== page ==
Oscar Pistorious – The South African judicial system deeply flawed

IMG_0003As a South African who has gone through the SA judicial system when my ex husband, also a celebrity in an abuse case, highlighted how inept and corrupt the judicial system is. Working with the Supreme Court where I was their chief witness, took nearly four years before the case was brought to trial. The reason for this was that the docket often went “missing” from the police station from where it was to be delivered. It was only after I flew from Los Angeles to SA and personally picked up the file from the Supreme Court, handed it to the chief police officer in his area, and had the policeman in charge of the delivery of the summons on the phone all the while he drove to his house that he was charged.

Copy of hospital record states,“Bitten inside mouth, bites on inside of upper and lower lips.”

When the case finally reached court, the prosecution canceled all witnesses including expert witnesses and he was acquitted.  They also refused to present evidence of the two assault charges laid against him, hospital records or a letter he wrote where he admitted he was a monster. They refused to offer any explanation as to why they deliberately lost the case.

Abuse cases are seldom won in SA. South Africa boasts one of the best domestic violence laws in the world yet do not have the means to implement them. When I worked in the domestic violence court in Johannesburg, it was run by two men who also dealt with licensing and noise abatement. The restraining order forms the women needed to fill out were kept in separate piles along the floor and they were forced to bend down and pick them up. More often than not the restraining orders were not delivered as the men bribed the police officers.

Bribery and corruption in SA is the norm. Rarely do traffic officers issue tickets as they first ask for a bribe. Last December people were warned against police who stopped drivers and demanded money. The government set up a special task force a few years ago, called the Scorpions, to weed out corrupion in the police force. They were disbanded as they proved to be as corrupt as the police.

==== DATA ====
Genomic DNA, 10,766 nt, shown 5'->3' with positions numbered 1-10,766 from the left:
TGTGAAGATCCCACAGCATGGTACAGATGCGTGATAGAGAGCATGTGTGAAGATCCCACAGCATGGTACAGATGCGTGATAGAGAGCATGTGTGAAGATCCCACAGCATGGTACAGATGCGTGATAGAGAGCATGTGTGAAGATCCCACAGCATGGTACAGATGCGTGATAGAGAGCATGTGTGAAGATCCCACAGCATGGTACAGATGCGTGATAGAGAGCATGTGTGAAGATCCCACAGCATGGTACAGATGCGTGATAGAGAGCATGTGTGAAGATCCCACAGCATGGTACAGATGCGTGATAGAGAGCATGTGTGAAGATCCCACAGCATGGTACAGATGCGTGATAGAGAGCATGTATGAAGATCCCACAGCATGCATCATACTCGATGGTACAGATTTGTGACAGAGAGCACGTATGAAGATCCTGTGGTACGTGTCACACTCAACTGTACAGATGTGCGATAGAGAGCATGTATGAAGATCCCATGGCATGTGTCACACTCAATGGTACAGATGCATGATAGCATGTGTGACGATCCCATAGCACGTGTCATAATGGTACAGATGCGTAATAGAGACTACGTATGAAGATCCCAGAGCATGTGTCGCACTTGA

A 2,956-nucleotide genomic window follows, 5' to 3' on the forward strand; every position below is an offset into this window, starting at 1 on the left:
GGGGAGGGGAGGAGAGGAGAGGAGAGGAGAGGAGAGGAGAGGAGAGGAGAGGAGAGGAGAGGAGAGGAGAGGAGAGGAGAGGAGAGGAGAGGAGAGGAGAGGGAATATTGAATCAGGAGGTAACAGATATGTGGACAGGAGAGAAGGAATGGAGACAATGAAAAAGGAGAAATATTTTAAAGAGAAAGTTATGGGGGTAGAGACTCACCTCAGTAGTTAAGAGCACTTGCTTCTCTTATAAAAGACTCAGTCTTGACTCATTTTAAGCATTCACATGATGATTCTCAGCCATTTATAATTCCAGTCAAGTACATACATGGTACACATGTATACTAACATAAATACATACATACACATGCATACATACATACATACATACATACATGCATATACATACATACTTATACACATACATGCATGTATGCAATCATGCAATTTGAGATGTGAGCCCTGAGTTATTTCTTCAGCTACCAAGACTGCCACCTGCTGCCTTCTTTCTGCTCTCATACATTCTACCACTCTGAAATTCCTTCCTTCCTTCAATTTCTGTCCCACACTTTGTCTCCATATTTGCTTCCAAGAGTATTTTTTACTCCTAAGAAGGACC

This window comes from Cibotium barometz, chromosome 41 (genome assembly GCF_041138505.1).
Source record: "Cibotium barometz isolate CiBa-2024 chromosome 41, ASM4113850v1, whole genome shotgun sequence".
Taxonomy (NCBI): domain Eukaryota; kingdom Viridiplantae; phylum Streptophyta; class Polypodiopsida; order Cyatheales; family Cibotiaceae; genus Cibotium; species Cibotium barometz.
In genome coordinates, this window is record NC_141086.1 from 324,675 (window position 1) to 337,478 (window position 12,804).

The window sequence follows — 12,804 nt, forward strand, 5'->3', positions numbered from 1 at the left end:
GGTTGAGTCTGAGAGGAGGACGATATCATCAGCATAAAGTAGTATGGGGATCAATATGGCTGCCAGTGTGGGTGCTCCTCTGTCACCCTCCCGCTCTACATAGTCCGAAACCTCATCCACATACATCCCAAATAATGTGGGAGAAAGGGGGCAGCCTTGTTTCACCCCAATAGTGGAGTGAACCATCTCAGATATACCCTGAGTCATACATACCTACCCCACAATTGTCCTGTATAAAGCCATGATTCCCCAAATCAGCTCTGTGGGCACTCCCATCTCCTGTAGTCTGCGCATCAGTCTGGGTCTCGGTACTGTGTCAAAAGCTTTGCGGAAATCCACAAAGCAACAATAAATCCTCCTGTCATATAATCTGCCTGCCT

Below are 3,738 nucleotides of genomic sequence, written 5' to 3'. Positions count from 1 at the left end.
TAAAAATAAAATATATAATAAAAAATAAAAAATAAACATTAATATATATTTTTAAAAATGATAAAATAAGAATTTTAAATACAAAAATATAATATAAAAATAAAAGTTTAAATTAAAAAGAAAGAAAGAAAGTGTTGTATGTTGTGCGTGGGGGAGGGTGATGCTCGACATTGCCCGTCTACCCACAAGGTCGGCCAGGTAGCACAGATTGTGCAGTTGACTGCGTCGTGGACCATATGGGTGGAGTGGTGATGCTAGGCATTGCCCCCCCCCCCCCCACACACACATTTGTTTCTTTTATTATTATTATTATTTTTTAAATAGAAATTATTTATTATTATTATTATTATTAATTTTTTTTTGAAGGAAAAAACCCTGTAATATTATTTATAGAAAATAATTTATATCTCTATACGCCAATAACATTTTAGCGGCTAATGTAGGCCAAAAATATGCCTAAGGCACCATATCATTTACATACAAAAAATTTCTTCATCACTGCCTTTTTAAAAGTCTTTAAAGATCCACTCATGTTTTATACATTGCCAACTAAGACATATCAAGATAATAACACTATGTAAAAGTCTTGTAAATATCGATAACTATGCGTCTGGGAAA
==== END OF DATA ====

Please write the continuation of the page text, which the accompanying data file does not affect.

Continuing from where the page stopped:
The President himself was charged with rape a few years ago but was acquitted. The crowd threw stones at a woman at court believing she was the accuser. After the case, she  was forced to seek asylum in Holland. The case drew further controversy when the President, who headed the National AIDS council knew that the victim had AIDS. His explanation was that he took a shower afterwards.

It will be a huge surprise if Reeva Steenkamp  receives justice.


Left: Police record of second assault charge; “Assault with intent to do grievous bodily harm.”

Right: Copy of letter he sent where the first two lines read, “You’re right, I did behave like an absolute monster.”

Posted in abuse, codependency, domestic violence, relationships | Tagged , , , | Leave a comment

Perhaps Mitt’s problem is that he’s a codependent?

Curried vegetables with Aji Verde

Curried vegetables with Aji Verde


Pleased to Meet Myself http://bit.ly/A6RMEi

I was on my way to meet my fabricator for lunch yesterday in South Central when I heard the latest update on the Romney campaign.  I almost swerved into oncoming traffic as the newscaster revealed that Romney was still supporting Richard Mourdock after his outrageous and insane remarks about abortion.

There had to be a plausible explanation why a seemingly intelligent man would support a crazed lunatic. Nothing I could think of made any sense. Obviously there was something  seriously wrong with him that he was willing to go to such extreme lengths for love and approval. And then I got it. He had to be a codependent. Only codependents go to extreme lengths to gain love and approval. He displayed all the symptoms; his willingness to become anyone anybody wanted him to be, his desperate need to please others,  his willingness to contort himself into a pretzel and contribute to his own debasement, his willingness to expend an inordinate amount of effort and energy to achieve this goal, and his limitless patience while he waited for the ultimate codependent reward – approval. Mitt, as a codependent in recovery I understand the long road you have ahead of you. You have my sympathy, just not my vote.